Hard to believe, but Viagra spam like this must actually work

Hard to believe, but Viagra spam like this must actually work

Not all cybercriminal activity is sophisticated.

For instance, here’s a spam message I saw today, claiming to be a communication from Google:

Spam email, claiming to come from Google

Subject: Consideration

Message body:
Thank you for taking the time to contact us.

Within two weeks we should be able to provide you with a decision in regard to your question, and we want you to know that we will be giving your question our fullest consideration.

We would like to thank you again for your time and consideration and will be in touch with you as soon as we have some definitive information for you.

Also you can track your request by visiting our Tracking System Page.

Yours very truly, Venessa Robison.

There’s no personalisation in the email text to lure me into believing the email is genuine, no attachment containing a malware payload, and clicking on the link doesn’t even take me to a phishing webpage which will ask me to enter my Google username and password.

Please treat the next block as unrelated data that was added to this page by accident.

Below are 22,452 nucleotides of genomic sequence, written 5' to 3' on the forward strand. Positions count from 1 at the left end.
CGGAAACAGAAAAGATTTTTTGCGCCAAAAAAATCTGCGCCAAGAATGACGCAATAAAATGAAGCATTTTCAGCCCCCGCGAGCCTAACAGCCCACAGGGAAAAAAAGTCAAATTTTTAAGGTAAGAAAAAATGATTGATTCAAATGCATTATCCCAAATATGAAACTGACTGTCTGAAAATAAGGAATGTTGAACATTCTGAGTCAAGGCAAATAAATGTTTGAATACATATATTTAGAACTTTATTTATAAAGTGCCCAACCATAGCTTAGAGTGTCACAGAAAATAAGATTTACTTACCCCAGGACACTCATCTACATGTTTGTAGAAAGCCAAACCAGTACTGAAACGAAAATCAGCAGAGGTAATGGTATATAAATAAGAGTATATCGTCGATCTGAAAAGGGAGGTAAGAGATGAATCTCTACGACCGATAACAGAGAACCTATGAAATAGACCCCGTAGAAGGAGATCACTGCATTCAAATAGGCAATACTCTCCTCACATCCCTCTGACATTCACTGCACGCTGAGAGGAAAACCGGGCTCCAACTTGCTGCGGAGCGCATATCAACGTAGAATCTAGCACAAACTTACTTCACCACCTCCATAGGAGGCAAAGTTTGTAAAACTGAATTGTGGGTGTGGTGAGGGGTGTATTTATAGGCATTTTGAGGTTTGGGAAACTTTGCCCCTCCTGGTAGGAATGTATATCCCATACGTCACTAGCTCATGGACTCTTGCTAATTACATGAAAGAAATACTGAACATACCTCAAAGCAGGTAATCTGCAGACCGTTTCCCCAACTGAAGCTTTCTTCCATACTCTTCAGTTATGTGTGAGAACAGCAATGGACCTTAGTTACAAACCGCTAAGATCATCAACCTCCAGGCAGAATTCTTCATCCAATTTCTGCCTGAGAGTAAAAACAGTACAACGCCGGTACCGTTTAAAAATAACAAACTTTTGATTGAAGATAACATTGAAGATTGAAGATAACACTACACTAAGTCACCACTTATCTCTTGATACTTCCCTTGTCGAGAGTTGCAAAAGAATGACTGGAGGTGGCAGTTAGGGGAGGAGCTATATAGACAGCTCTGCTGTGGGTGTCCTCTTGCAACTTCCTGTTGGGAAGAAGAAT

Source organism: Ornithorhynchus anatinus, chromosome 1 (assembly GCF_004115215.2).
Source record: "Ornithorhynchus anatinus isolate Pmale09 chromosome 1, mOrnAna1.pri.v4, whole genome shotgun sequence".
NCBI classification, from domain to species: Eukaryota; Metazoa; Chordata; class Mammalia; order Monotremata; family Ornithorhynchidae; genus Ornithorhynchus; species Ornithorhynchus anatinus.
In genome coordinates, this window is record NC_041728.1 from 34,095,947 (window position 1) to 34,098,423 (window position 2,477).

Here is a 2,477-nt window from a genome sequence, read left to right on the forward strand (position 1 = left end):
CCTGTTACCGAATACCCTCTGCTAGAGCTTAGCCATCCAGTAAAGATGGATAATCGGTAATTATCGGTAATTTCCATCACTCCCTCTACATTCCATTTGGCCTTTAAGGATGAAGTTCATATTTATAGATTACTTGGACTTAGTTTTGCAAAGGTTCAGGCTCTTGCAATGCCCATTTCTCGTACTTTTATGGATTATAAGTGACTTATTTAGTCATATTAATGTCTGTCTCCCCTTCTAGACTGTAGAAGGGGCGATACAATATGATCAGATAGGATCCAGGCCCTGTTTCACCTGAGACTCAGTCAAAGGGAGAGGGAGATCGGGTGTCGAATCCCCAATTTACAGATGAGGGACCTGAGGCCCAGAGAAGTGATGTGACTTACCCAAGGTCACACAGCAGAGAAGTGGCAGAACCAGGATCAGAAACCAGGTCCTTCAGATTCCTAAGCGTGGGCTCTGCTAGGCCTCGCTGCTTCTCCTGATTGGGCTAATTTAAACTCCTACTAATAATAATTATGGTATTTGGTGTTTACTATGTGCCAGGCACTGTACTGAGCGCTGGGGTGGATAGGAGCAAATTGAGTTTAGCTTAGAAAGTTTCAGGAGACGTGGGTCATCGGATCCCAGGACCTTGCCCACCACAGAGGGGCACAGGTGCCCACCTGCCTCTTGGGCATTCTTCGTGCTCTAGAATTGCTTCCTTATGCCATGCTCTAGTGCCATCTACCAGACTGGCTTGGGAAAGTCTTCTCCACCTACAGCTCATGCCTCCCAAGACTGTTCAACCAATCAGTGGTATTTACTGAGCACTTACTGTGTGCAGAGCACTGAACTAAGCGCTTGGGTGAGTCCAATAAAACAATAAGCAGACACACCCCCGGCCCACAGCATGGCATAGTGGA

It’s just some generic wording, sent from a forged email address (wmt-noreply@google.com) – an email address used legitimately by Google for communications about their tools for webmasters.

So, what is the point of the spam? Well, if you click on the link you will be taken (via a redirect on a Brazilian webpage) to a “Canadian Pharmacy” website trying to sell you Viagra and other drugs to improve your performance between the sheets.

Canadian Pharmacy website

Yes, it’s hardly the most convincing sales spiel.

But the fact that we keep seeing such unsophisticated tactics used by the spammers to earn cash for themselves suggests that it *must* work. They simply wouldn’t continue using such sledgehammer techniques to promote their websites unless a small proportion of people who were duped into clicking on the link from the bogus Google email *did* end up buying something to perk up their sex life.

Which, frankly, is a bit sad.

Remember our spam pledge?


(Enjoy this video? Check out more on the SophosLabs YouTube channel.)

If you never buy goods promoted via spam, life becomes much harder for the spammers. And maybe they’ll have to find something else to do with their time.